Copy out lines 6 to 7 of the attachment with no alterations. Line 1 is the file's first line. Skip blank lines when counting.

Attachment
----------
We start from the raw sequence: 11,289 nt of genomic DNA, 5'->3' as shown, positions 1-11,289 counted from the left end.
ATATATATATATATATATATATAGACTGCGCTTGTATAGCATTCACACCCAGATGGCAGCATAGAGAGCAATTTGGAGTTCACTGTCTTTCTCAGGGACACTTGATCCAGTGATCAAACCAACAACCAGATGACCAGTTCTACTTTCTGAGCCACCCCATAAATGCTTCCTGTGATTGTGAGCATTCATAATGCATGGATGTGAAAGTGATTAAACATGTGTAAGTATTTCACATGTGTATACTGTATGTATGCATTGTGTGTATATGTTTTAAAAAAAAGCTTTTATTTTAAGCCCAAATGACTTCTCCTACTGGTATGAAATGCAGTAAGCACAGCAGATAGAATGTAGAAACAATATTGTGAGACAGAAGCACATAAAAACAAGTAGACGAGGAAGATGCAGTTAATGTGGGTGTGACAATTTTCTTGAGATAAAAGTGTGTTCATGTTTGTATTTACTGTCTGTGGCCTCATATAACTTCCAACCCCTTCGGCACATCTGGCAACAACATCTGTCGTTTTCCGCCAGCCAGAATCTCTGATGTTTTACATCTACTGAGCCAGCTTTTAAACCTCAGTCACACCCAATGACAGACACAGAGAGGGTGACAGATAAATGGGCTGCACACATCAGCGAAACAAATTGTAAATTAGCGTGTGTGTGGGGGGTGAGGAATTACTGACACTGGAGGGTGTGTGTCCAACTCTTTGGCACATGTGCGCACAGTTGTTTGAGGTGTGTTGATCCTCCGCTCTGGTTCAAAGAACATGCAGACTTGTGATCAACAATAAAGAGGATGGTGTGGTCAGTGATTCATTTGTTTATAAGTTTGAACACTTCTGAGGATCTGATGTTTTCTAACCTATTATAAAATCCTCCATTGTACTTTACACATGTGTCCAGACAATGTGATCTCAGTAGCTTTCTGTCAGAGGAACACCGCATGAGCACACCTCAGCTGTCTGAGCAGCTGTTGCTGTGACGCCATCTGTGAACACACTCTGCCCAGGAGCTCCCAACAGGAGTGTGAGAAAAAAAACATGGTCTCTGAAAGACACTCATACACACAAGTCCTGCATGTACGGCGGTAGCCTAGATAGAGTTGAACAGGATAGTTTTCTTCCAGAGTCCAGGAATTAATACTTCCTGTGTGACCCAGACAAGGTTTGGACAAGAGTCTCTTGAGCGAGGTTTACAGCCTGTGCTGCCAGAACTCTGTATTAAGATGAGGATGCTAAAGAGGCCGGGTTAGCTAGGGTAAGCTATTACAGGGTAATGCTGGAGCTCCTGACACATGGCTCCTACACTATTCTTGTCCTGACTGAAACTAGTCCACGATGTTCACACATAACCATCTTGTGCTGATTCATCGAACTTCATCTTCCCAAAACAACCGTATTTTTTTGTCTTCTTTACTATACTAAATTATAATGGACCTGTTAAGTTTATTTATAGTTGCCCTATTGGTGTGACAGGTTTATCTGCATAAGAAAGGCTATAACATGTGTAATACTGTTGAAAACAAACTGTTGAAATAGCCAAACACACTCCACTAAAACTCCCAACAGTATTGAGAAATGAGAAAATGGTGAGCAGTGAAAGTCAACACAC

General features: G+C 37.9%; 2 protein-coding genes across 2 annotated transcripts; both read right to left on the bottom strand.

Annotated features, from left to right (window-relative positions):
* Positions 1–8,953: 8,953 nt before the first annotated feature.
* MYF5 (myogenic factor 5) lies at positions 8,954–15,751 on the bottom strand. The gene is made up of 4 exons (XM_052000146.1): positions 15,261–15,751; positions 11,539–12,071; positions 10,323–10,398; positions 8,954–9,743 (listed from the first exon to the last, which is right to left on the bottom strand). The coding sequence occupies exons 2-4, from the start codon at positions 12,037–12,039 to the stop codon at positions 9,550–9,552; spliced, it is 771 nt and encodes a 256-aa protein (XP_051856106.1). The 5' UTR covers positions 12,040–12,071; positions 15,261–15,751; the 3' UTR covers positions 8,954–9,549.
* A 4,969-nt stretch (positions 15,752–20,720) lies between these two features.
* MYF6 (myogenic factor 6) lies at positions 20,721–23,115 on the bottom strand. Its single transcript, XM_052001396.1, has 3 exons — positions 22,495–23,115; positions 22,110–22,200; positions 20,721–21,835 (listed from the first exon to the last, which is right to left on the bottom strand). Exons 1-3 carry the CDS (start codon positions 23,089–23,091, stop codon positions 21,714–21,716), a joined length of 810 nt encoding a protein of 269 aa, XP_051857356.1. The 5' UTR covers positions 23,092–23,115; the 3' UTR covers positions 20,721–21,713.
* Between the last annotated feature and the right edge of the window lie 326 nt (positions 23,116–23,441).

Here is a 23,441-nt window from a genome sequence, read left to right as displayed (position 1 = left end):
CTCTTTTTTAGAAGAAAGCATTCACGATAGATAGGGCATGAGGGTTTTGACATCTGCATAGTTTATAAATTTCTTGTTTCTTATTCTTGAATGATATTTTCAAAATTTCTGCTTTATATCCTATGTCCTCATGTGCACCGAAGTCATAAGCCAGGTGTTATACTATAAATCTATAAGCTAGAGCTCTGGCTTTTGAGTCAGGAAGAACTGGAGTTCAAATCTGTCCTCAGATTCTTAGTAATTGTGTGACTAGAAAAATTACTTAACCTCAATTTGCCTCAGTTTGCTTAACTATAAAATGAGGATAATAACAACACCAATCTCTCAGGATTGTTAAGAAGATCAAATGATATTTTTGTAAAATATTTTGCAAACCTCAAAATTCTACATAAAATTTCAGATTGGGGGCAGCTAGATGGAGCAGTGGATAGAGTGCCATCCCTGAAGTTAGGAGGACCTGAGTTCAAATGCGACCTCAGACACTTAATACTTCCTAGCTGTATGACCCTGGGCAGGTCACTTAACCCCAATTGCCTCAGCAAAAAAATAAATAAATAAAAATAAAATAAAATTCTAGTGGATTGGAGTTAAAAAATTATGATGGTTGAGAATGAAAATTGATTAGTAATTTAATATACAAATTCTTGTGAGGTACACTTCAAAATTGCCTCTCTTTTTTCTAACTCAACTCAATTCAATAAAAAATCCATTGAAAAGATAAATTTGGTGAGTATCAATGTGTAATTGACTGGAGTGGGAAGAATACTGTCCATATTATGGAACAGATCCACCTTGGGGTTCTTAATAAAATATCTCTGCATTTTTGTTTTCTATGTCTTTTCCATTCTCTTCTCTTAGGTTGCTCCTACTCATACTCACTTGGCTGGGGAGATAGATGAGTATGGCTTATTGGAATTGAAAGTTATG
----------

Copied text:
* MYF5 (myogenic factor 5) lies at positions 8,954–15,751 on the bottom strand. The gene is made up of 4 exons (XM_052000146.1): positions 15,261–15,751; positions 11,539–12,071; positions 10,323–10,398; positions 8,954–9,743 (listed from the first exon to the last, which is right to left on the bottom strand). The coding sequence occupies exons 2-4, from the start codon at positions 12,037–12,039 to the stop codon at positions 9,550–9,552; spliced, it is 771 nt and encodes a 256-aa protein (XP_051856106.1). The 5' UTR covers positions 12,040–12,071; positions 15,261–15,751; the 3' UTR covers positions 8,954–9,549.
* A 4,969-nt stretch (positions 15,752–20,720) lies between these two features.